To the other men in his Free Syrian Army unit, he’s simply known as the Sniper, a 21-year-old army-trained sharpshooter who defected on Feb. 21 and joined their ranks. Few of his colleagues know his first name let alone his surname — and that’s the way he wants to keep it.
He hails from a Sunni military family in a town on the outskirts of Damascus, the capital. His uncle is a serving general in President Bashar Assad’s army, several of his other relatives are also high-ranking military officers. Apart from his parents and siblings, his relatives all think he’s dead — and that’s the way he wants to keep it.
A trim young man with closely cropped black hair and beard, he looks intense but calm as he sits in complete silence for hours, finger on the trigger, peering through the telescopic sight of his Dragunov sniper rifle. He’s careful not to let its barrel protrude through the double-fist-size peephole he has punched through an apartment wall lest it give away his location to the regime’s sharpshooters, some of whom are only about 50 m (165 ft.) away.
He may look calm, but he’s deeply troubled. After some nine months of fighting with several Free Syrian Army units, first on the outskirts of Aleppo and then in the city itself after the rebel push into it in late July, he has grown disillusioned with the fight and angry with its conduct. “I did this when it was clean,” he says. “Now it’s dirty. Many aren’t fighting just to get rid of Bashar, they’re fighting to gain a reputation, to build up their name. I want it to go back to the way it was, when we were fighting for God and the people, not for some commander’s reputation.”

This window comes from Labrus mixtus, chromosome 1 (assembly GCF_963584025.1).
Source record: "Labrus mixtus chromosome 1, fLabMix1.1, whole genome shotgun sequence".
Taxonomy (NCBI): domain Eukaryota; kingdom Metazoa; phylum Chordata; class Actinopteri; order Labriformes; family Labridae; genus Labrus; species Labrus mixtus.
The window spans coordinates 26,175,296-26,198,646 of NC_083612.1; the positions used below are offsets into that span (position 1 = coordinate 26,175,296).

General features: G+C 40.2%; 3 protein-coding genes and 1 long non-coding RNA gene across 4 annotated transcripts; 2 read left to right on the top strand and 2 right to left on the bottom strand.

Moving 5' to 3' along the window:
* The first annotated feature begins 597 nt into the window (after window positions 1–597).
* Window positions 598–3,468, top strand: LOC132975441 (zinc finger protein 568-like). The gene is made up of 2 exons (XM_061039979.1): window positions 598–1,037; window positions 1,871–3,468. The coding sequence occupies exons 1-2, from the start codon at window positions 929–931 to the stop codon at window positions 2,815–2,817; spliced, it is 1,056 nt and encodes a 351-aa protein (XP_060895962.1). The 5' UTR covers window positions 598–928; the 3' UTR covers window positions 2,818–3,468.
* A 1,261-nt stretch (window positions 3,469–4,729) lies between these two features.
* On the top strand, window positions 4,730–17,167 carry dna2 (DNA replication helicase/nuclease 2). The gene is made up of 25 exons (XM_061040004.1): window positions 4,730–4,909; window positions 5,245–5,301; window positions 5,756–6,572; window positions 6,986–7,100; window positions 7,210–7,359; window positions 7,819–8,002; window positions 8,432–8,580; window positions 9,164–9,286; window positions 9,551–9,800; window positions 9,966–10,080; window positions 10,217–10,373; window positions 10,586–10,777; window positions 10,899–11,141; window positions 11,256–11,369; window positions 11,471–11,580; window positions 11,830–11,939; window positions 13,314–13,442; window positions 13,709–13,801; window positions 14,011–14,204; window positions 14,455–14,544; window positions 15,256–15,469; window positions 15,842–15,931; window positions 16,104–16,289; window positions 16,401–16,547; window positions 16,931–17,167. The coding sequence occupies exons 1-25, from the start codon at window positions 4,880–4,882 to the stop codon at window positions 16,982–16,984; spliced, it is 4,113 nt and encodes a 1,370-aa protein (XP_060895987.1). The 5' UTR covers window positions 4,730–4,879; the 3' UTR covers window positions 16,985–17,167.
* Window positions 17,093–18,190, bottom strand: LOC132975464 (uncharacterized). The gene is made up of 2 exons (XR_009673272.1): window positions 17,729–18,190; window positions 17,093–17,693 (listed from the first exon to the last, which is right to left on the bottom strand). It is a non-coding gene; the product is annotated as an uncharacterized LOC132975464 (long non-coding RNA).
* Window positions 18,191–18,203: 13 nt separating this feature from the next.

He refused an order in November to fight a proregime, ethnic Kurdish militia in a Kurdish neighborhood of Aleppo that the rebels had entered. “Why should I fight the Kurds?” he says. “It’s a distraction. This isn’t our fight.”
Syrians in the opposition, whether armed or not, have often said that there may be a revolution after the revolution to unseat Assad. The fault lines differ depending on whom you talk to. Some envision a fight between Islamist and secular rebels; others between defectors and armed civilians; some say it will be ethnic, between Kurds and Arabs; others simply territorial, between rebel commanders in a particular area, irrespective of ideology. Others say it won’t happen. The Sniper, like many fighting men, thinks that it will, and that it will be ugly: “We will not become Somalia after Bashar falls,” he says. “We will have many Somalias in every province.”
It didn’t start this way — neither for this young rebel nor the revolution. “I think I’m unrecognizable now,” the Sniper says. “I never really thought I’d kill someone.” But since he defected, he has killed — 34 people who did not see his bullet coming, including, he suspects, his childhood friend Mohammad, a man who was “dearer to me than a brother.”